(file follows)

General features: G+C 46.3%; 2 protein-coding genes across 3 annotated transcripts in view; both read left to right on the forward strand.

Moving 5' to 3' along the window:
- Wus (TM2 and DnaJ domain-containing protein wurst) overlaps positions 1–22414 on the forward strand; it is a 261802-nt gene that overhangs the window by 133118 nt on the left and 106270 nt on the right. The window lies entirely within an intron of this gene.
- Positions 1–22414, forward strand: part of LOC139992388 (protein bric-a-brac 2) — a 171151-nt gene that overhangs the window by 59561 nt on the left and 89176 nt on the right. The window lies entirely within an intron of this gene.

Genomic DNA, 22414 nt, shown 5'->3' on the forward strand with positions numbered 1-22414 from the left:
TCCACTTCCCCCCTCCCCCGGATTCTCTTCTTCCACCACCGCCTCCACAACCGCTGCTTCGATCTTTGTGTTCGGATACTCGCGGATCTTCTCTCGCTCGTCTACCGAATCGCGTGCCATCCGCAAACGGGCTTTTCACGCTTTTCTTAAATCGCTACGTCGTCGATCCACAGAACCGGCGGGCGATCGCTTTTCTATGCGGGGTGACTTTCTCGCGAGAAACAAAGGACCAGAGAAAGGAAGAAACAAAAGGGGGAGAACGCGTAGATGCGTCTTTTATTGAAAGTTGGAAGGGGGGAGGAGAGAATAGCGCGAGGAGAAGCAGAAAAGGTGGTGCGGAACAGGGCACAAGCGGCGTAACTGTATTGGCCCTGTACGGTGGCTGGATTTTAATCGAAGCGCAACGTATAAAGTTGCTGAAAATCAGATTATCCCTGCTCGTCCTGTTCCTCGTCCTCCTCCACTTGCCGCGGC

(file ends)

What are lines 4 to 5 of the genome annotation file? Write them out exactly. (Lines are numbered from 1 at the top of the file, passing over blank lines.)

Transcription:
- Positions 1–22414, forward strand: part of LOC139992388 (protein bric-a-brac 2) — a 171151-nt gene that overhangs the window by 59561 nt on the left and 89176 nt on the right. The window lies entirely within an intron of this gene.

Genomic DNA, 22414 nt, shown 5'->3' on the forward strand with positions numbered 1-22414 from the left: